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Dave Olson, Published May 24 2013

Lakeland Mental Health Center has been providing care in region for more than 60 years

MOORHEAD – William Harms moved from Kansas to Moorhead in 2010, shortly after losing his wife to lung cancer.

As Harms describes it, he went “into the bottle.”

He also wrestled with anxiety and a fear of going out in public.

Someone suggested he look for help at Lakeland Mental Health Center.

And help is what he found.

“I’ve gotten a lot better,” said Harms, 54, who estimated it took several months of therapy before his anxiety eased and he found the strength to deal with his drinking.

“I just kind of realized: I’m still alive and I have to be here, I might as well try to make something out of it,” said Harms.

Lakeland has been providing that kind of help since 1949, when the nonprofit community mental health center was founded in Fergus Falls.

Lakeland now has five locations in Minnesota: Fergus Falls, Moorhead, Detroit Lakes, Alexandria and Glenwood.

The Moorhead office opened in the early 1970s. It is now located at 1010 32nd Ave. S. and has a staff of 60, some of whom are based in area schools.

In addition to providing Harms with therapy, Lakeland introduced him to The Social Connextion, a mental health support group in Moorhead that Harms says helps him stay centered.

“That has really been a great help to me,” said Harms, who became a volunteer at The Social Connextion and now works there five days a week.

“I’m just loving life right now,” Harms said.

While Lakeland staff members say Harms’ experience is an example of what can be accomplished when people seek help for mental health issues, they add that a stigma continues to be a barrier for some.

“I’ve worked at Lakeland for 25 years and for that entire time we’ve heard about stigma and how that prevents people from using mental health services,” said Donna Baker, site director in Moorhead.

“You hear about folks that are more apt to go to the emergency room when they’re experiencing symptoms, because there’s less stigma attached to that than coming to a mental health center,” she said.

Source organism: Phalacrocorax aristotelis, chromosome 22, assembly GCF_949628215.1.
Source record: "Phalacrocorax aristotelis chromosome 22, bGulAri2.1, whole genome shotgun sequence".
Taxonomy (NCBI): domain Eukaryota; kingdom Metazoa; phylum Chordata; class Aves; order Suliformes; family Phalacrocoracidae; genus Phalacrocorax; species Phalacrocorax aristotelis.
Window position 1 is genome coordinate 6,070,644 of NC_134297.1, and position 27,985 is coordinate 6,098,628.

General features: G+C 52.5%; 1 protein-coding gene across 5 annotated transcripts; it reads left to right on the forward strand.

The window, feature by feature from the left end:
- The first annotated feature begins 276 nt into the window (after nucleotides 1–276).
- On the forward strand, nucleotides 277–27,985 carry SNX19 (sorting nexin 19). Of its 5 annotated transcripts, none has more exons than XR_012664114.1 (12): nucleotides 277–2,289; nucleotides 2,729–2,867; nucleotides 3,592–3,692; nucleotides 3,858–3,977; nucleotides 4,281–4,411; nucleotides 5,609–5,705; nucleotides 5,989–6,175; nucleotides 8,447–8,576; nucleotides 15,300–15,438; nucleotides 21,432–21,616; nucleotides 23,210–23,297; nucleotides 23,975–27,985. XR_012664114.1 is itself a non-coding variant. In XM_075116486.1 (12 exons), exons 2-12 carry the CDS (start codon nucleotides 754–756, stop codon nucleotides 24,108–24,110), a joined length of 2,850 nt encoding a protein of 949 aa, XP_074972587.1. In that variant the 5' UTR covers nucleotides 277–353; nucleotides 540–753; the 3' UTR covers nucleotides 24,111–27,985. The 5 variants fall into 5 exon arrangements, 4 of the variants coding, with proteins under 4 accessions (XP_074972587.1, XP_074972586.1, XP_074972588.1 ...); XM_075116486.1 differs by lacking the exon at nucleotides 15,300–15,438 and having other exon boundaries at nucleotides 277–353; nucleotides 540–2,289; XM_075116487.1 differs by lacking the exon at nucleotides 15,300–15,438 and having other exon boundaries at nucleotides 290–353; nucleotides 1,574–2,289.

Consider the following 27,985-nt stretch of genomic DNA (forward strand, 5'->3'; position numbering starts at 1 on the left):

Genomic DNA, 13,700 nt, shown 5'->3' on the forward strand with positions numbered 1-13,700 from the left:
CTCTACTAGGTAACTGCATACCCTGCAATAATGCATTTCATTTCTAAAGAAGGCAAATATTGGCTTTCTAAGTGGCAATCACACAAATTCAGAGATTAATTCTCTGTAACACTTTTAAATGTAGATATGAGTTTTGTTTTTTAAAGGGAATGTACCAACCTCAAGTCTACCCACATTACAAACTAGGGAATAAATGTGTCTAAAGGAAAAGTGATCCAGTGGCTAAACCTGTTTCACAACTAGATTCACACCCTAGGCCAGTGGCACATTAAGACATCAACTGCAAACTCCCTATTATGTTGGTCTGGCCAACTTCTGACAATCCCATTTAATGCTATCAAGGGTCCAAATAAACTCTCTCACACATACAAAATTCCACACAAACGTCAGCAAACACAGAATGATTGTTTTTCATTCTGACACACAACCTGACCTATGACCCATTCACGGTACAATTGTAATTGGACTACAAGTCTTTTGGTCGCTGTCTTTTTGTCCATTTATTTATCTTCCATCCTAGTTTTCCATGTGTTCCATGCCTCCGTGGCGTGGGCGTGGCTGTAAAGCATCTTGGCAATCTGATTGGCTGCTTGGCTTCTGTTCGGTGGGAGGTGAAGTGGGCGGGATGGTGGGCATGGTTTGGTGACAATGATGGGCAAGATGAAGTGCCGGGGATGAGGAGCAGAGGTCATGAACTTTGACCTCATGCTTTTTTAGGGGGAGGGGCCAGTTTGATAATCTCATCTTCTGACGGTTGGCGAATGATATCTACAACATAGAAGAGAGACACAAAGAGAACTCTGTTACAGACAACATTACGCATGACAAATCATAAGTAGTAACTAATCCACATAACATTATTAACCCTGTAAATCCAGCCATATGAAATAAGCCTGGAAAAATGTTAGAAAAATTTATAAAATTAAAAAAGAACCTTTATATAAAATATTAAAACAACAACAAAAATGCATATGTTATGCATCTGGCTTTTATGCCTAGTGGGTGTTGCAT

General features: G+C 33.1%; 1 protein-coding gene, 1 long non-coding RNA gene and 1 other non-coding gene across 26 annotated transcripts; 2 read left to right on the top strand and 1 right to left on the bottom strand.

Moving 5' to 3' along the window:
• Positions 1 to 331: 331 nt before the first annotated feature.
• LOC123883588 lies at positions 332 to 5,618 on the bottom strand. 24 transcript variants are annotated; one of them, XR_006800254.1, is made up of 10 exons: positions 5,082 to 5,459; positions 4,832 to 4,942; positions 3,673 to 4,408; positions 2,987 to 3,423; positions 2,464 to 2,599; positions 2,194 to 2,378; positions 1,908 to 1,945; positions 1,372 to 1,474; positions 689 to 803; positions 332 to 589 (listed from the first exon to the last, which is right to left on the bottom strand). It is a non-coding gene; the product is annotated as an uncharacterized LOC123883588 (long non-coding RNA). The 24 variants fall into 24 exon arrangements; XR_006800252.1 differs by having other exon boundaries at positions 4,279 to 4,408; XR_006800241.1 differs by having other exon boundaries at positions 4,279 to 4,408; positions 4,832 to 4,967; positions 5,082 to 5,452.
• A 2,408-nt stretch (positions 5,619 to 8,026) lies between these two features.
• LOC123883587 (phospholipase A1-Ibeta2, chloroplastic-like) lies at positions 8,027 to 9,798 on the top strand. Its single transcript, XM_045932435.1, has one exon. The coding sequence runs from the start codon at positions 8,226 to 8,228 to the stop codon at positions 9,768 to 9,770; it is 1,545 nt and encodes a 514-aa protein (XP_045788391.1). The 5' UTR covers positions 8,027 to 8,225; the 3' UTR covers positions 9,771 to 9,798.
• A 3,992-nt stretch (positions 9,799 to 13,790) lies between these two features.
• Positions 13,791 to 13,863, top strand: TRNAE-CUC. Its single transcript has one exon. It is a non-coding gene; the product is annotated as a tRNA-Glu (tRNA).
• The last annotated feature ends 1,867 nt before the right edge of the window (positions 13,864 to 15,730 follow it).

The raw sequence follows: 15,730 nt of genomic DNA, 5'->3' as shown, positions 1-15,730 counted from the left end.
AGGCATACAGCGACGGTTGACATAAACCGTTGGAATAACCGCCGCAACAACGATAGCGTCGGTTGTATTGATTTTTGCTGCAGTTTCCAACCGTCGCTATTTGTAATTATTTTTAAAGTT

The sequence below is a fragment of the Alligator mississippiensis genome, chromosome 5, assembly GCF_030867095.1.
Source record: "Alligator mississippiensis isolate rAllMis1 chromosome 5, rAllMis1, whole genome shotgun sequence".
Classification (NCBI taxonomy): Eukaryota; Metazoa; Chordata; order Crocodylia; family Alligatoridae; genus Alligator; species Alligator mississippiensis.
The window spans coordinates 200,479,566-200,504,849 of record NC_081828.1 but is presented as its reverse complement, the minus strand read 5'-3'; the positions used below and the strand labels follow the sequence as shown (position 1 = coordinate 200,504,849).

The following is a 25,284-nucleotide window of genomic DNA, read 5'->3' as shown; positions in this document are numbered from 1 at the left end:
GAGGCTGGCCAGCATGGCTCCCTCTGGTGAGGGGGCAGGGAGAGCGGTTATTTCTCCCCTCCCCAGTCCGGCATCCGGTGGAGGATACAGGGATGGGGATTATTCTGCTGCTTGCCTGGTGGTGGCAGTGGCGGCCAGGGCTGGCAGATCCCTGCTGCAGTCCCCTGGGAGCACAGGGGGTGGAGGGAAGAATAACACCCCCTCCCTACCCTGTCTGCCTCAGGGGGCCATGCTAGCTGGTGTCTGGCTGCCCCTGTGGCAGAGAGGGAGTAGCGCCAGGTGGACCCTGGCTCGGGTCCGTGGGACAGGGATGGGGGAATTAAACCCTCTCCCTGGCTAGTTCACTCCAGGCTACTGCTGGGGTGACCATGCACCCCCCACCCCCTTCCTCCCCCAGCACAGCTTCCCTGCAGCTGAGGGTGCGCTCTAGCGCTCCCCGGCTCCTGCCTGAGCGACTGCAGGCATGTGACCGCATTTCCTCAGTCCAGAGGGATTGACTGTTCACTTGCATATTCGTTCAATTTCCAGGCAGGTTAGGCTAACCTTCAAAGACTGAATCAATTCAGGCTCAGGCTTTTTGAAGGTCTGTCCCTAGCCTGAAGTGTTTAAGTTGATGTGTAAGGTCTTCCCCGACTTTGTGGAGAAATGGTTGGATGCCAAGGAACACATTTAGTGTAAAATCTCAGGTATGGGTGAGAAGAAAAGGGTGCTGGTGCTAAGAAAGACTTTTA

Brian Martin, outpatient services supervisor at Lakeland’s Moorhead site, said that fear is particularly strong among refugees and others who arrive in the United States from countries such Iraq.

“We can have a husband and wife receiving services and neither knows the other is receiving services,” Martin said.

Diverse program

Lakeland provides a long list of outpatient services ranging from therapy and psychological evaluations to medication management and adult case management.

Helping children is also a big part of what it does. The agency’s Moorhead office works with 175 kids in Moorhead and the surrounding area.

A major issue for many children is dealing with the fallout of divorce, said Jeremy Pratschner, children’s services supervisor at Lakeland’s Moorhead site.

“They really struggle when they start getting separated between mom and dad,” Pratschner said.

Martin said the Moorhead center deals with a lot of mood issues, from depression and bipolar disorders to trauma of various kinds.

He said the staff has seen an increase in the number and kinds of trauma as people relocate to Moorhead from war-ravaged countries such as Iraq.

“We’re talking about refugees, or people who have fled the various conflicts. We’re seeing quite a few of them,” Martin said.

“We also see just people having normal life events and struggling to deal with that,” he added.

Lots of company

Agency leaders feel Lakeland reaches the people it needs to, said Teresa Budke, administrative specialist in Moorhead, but she said at times it can be a challenge to meet demand for certain services.

“It’s hard for us sometimes to bring a psychiatrist in to perform those kinds of services,” Budke said.

To help fill the gap, clients at the Moorhead site may talk with a psychiatrist via interactive television. To keep the experience as close to a face-to-face visit as possible, the room is set up to resemble a doctor’s office.

By some estimates, Baker said, one in four people will someday experience a mental health problem. She said it is important for those people to know it is an illness “like anything else.”

She said people should also know they have lots of company out there.

“We have 60 employees. There are certainly some of us who have a mental health diagnosis,” Baker said.


Readers can reach Forum reporter Dave Olson at (701) 241-5555